Finding Your Inner Creative Soul as a Photographer

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Alright photographers, here’s something esoteric from a person that isn’t esoteric at all. For a minute, let’s just forget about all the settings, lenses and cameras we photographers love to talk about all day long. This article is solely dedicated to your inner creative soul. That deep, underlying voice of your photography that influences all your creative decisions. What is it in you that actually leads to hitting the shutter?

Picasso once said: “Every child is an artist. The challenge is to remain one once you grow up.” Remember how creative you were back then? You were a true Da Vinci without any limitations and borders. The only thing stopping you was the infamous daily bedtime.

When you got up in the mornings, you didn’t sleep in. You got out of your bed as quickly as possible to get back to drawing, painting and building what your imagination wanted to see in the world. Wasn’t that wonderful? Your inner creative soul had so much room to breathe and shine that it probably filled your life with happiness.

As you got older, your childish imagination got confronted with all sorts of outside stimuli. I’ll call it “the real world”. Going to school, doing homework, learning things you didn’t want to learn, your first household duties. Your imagination was still there, but all these new elements took away space and energy.

As the years went by, deeper questions and serious responsibilities conquered the soul that was once completely inhabited by this innocent, curious inner child of yours.

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Nowadays, I imagine that you get in touch with your creative soul either every now and then or as a necessary change of scenery to your daily life. Financial matters, employment and family concerns can make it even harder to give your inner creative soul proper room to breathe and express itself. Deep down you always know that it’s still there, but it seems almost impossible to fully connect with it.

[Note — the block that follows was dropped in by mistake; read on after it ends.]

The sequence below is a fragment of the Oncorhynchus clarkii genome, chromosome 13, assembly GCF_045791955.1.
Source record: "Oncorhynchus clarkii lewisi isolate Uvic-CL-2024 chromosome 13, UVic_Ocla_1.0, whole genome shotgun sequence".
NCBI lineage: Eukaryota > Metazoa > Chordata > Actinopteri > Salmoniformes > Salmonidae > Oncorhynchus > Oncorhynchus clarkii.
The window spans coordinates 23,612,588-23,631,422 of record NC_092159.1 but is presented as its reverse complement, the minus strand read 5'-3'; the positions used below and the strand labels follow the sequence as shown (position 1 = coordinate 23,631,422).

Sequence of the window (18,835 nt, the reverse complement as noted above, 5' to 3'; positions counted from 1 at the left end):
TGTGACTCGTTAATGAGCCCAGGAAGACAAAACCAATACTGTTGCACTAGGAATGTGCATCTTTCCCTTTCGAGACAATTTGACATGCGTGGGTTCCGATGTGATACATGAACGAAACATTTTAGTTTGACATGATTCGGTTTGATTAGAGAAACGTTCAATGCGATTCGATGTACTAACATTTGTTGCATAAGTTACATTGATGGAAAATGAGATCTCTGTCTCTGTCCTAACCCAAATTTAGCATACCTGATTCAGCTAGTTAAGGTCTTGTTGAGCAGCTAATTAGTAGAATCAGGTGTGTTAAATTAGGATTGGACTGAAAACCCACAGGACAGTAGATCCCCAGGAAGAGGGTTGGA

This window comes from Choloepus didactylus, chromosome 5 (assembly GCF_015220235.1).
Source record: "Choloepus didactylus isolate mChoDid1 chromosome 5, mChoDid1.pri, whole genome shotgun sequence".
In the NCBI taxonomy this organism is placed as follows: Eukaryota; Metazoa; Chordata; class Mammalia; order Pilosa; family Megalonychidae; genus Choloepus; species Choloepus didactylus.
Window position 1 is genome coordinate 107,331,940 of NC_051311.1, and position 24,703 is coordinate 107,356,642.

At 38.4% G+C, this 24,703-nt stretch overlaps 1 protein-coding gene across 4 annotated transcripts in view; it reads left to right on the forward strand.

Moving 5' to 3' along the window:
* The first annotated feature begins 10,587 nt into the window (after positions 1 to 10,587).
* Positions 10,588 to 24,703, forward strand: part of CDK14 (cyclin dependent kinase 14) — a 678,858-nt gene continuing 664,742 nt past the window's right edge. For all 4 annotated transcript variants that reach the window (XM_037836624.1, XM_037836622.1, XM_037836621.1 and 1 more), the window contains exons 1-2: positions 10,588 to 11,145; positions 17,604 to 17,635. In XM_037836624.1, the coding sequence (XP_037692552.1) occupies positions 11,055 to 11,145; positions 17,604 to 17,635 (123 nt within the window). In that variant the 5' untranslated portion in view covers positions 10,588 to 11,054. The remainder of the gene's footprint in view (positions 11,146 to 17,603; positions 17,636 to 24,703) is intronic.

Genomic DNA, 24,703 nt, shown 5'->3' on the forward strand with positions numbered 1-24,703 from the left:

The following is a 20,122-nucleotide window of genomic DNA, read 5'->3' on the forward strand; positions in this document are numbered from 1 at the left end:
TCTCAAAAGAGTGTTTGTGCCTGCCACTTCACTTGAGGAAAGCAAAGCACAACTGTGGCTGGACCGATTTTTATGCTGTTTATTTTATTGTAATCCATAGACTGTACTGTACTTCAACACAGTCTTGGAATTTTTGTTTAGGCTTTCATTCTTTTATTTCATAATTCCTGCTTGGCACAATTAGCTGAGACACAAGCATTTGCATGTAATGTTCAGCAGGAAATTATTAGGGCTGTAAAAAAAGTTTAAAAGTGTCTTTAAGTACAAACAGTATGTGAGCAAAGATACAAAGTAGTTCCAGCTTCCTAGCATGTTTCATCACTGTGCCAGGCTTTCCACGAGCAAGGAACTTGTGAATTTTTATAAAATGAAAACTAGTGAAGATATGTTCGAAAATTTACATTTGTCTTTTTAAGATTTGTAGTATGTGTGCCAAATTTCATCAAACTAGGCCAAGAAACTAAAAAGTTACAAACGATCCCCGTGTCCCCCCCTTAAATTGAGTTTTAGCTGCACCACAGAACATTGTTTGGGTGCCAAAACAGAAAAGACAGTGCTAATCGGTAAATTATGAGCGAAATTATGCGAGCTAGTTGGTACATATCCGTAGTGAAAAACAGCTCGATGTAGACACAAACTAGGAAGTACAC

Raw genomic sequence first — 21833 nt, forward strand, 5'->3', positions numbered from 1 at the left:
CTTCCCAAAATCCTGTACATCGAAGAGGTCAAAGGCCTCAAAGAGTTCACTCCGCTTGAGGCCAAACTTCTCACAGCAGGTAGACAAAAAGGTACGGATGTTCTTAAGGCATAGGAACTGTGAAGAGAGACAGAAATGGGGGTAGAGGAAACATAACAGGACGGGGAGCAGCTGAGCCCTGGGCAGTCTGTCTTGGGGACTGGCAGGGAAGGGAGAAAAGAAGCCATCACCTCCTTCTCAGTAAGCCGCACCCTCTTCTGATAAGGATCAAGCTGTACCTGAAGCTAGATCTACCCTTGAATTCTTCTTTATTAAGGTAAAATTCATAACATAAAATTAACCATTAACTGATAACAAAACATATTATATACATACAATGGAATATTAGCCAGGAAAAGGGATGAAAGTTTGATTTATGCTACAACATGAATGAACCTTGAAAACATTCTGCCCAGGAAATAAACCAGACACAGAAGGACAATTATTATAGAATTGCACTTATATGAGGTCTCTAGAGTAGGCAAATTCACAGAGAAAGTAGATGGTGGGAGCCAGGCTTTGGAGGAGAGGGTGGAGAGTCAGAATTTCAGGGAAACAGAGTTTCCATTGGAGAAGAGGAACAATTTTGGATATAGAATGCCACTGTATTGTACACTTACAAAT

Your inner creative soul is something infinitely powerful, but unfortunately it’s also insanely breakable. In order to help you avoid what I went through, I’d love to describe the unfortunate events that led to this conclusion.

Ever since I was a child I loved creating things. Since school didn’t mean much to me, I kept exploring all sorts of ways to express myself in my free time. I wrote, coded, designed, made videos, played music and drew. It was so much fun to simply follow that inner child every day once school was over. I gave it as much room as possible till one question poisoned it for years to come: what am I going to do for a living?

I desperately wanted to work creatively and looked for “realistic” opportunities. One day, after months of grinding my creative soul to bits and pieces in an advertising agency, my soul and I broke completely. I became severely depressed for half a year and I couldn’t express myself at all anymore. I couldn’t write one single sentence. I had lost that happy and curious inner child of mine for the first time in this jungle called corporate life.

I thought the way to gain him back was to put him to the side and keep the pressure of him away. I decided to do something for a living that demanded more of a rational mind than a creative one. I finished my university studies and started working in market research. After months of crunching numbers in a cubicle farm, my inner creative soul finally returned from the grave. It was alive and kicking again!